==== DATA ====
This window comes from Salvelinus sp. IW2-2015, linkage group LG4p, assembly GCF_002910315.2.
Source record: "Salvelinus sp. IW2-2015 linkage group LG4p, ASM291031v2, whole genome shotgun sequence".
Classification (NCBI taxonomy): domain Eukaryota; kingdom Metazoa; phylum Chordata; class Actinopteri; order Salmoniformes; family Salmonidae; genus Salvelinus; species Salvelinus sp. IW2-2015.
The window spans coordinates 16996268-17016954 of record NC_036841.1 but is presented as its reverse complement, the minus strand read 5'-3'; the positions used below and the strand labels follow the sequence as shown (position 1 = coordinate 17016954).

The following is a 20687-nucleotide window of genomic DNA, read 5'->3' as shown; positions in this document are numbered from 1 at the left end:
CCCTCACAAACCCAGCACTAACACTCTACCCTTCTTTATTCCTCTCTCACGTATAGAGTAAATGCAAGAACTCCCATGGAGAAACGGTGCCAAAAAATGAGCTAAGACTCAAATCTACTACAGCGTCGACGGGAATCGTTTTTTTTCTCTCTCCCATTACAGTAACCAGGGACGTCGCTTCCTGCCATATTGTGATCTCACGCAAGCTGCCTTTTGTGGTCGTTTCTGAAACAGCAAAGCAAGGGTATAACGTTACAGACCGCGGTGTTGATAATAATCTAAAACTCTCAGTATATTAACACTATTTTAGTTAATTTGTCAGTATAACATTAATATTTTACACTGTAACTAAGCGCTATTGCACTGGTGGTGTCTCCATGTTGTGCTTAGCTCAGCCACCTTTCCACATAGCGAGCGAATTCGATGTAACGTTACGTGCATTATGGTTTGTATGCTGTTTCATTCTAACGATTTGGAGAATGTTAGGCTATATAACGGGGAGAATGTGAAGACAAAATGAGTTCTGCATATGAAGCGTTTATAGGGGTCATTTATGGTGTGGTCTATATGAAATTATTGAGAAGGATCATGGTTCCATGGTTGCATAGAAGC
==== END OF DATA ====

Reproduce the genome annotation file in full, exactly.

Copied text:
This window comes from Salvelinus sp. IW2-2015, linkage group LG4p, assembly GCF_002910315.2.
Source record: "Salvelinus sp. IW2-2015 linkage group LG4p, ASM291031v2, whole genome shotgun sequence".
Classification (NCBI taxonomy): domain Eukaryota; kingdom Metazoa; phylum Chordata; class Actinopteri; order Salmoniformes; family Salmonidae; genus Salvelinus; species Salvelinus sp. IW2-2015.
The window spans coordinates 16996268-17016954 of record NC_036841.1 but is presented as its reverse complement, the minus strand read 5'-3'; the positions used below and the strand labels follow the sequence as shown (position 1 = coordinate 17016954).

The following is a 20687-nucleotide window of genomic DNA, read 5'->3' as shown; positions in this document are numbered from 1 at the left end:
CCCTCACAAACCCAGCACTAACACTCTACCCTTCTTTATTCCTCTCTCACGTATAGAGTAAATGCAAGAACTCCCATGGAGAAACGGTGCCAAAAAATGAGCTAAGACTCAAATCTACTACAGCGTCGACGGGAATCGTTTTTTTTCTCTCTCCCATTACAGTAACCAGGGACGTCGCTTCCTGCCATATTGTGATCTCACGCAAGCTGCCTTTTGTGGTCGTTTCTGAAACAGCAAAGCAAGGGTATAACGTTACAGACCGCGGTGTTGATAATAATCTAAAACTCTCAGTATATTAACACTATTTTAGTTAATTTGTCAGTATAACATTAATATTTTACACTGTAACTAAGCGCTATTGCACTGGTGGTGTCTCCATGTTGTGCTTAGCTCAGCCACCTTTCCACATAGCGAGCGAATTCGATGTAACGTTACGTGCATTATGGTTTGTATGCTGTTTCATTCTAACGATTTGGAGAATGTTAGGCTATATAACGGGGAGAATGTGAAGACAAAATGAGTTCTGCATATGAAGCGTTTATAGGGGTCATTTATGGTGTGGTCTATATGAAATTATTGAGAAGGATCATGGTTCCATGGTTGCATAGAAGC